I was building a personal project that I needed to store items in a real time database. I am more comfortable with my Frontend skills than my backend so I didn't want to spend time building out anything in Ruby or Go.

I stumbled on Firebase by #Google, and it was really all I needed. It had realtime data, an area for storing file uploads and best of all for the amount of data I needed it was free!

I built out my application using tools I was familiar with, React for the framework, Redux.js to manage my state across components, and styled-components for the styling.

Now as this was a project I was just working on in my free time for fun I didn't really want to pay for hosting. I did some research and I found Netlify. I had actually seen them at #ReactRally the year before and deployed a Gatsby site to Netlify already.

Netlify was very easy to setup and link to my GitHub account you select a repo and pretty much with very little configuration you have a live site that will deploy every time you push to master.

With the selection of these tools I was able to build out my application, connect it to a realtime database, and deploy to a live environment all with $0 spent.

If you're looking to build out a small app I suggest giving these tools a go as you can get your idea out into the real world for absolutely no cost.

See more
Stephen Gheysens
Senior Solutions Engineer at Twilio · | 14 upvotes · 910.2K views

Hi Otensia! I'd definitely recommend using the skills you've already got and building with JavaScript is a smart way to go these days. Most platform services have JavaScript/Node SDKs or NPM packages, many serverless platforms support Node in case you need to write any backend logic, and JavaScript is incredibly popular - meaning it will be easy to hire for, should you ever need to.

My advice would be "don't reinvent the wheel". If you already have a skill set that will work well to solve the problem at hand, and you don't need it for any other projects, don't spend the time jumping into a new language. If you're looking for an excuse to learn something new, it would be better to invest that time in learning a new platform/tool that compliments your knowledge of JavaScript. For this project, I might recommend using Netlify, Vercel, or Google Firebase to quickly and easily deploy your web app. If you need to add user authentication, there are great examples out there for Firebase Authentication, Auth0, or even Magic (a newcomer on the Auth scene, but very user friendly). All of these services work very well with a JavaScript-based application.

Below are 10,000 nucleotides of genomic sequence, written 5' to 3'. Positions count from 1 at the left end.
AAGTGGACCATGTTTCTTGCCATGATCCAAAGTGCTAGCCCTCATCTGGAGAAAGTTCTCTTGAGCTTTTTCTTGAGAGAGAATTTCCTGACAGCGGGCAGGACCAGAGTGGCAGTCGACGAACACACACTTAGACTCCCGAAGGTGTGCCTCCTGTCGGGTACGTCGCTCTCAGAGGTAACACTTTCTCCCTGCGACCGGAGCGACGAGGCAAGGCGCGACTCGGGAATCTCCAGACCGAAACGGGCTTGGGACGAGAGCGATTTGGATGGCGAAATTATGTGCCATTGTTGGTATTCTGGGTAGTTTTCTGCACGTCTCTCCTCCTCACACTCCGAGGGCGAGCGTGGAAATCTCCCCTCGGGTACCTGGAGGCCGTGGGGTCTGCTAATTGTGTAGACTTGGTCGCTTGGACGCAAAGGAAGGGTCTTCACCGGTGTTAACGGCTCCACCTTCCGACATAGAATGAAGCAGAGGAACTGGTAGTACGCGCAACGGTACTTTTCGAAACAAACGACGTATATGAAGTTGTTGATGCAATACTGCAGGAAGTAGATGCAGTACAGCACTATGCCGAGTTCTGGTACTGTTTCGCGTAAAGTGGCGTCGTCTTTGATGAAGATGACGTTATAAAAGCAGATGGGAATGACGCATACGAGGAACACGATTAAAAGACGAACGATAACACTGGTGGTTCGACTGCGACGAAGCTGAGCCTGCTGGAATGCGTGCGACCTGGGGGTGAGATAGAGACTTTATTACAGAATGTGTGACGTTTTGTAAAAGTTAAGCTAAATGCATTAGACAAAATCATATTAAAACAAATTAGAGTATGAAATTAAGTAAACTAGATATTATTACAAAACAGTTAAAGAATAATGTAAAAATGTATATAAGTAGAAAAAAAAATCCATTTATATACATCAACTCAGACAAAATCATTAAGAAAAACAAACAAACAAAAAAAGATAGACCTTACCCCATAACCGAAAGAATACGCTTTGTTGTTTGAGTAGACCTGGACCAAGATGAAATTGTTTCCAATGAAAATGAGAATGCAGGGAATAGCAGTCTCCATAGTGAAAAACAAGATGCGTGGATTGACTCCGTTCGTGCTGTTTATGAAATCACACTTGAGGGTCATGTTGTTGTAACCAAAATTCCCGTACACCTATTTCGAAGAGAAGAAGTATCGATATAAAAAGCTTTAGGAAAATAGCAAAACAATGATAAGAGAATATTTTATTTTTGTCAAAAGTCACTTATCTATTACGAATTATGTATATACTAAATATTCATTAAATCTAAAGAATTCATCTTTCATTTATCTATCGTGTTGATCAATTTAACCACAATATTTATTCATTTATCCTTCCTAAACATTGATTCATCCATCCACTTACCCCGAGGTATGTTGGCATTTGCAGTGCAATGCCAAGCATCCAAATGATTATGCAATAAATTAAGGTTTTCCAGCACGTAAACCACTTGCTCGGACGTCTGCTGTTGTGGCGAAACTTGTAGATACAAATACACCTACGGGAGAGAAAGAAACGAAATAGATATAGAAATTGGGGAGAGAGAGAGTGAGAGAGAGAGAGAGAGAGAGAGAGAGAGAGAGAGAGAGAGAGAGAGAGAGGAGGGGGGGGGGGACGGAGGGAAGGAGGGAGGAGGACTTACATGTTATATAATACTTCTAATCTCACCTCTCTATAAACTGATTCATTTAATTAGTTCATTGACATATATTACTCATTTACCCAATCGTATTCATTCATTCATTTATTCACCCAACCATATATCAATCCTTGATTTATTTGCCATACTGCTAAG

See more
Gatsby logo

Gatsby

2.8K
2.3K
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Free, open source framework for building blazing fast websites and apps with React
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2.3K
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PROS OF GATSBY
  • 25
    Generated websites are super fast
  • 15
    Fast
  • 14
    GraphQL
  • 9
    Progressive Web Apps generation
  • 8
    Easy to connect with lots of CMS via official plugins
  • 8
    Reusable components (React)
  • 7
    Allows to use markdown files as articles
  • 5
    Static-sites
  • 5
    Images
  • 4
    All the benefits of a static website + React+GraphQL
  • 4
    List of starters as base for new project
  • 3
    Easy to connect with Drupal via official plugin
  • 3
    Open source
  • 1
    Gitlab pages integration
  • 1
    Incremental Build
CONS OF GATSBY
  • 6
    No ssr
  • 3
    Very slow builds
  • 3
    Documentation isn't complete.
  • 2
    For-profit
  • 2
    Slow builds
  • 2
    Flash of unstyled content issues
  • 1
    Problematic between develop and build commands
  • 1
    Difficult debugging
  • 1
    Too many dependencies
  • 1
    Plugin driven development
  • 1
    Difficult maintenance

related Gatsby posts

Johnny Bell

I was building a personal project that I needed to store items in a real time database. I am more comfortable with my Frontend skills than my backend so I didn't want to spend time building out anything in Ruby or Go.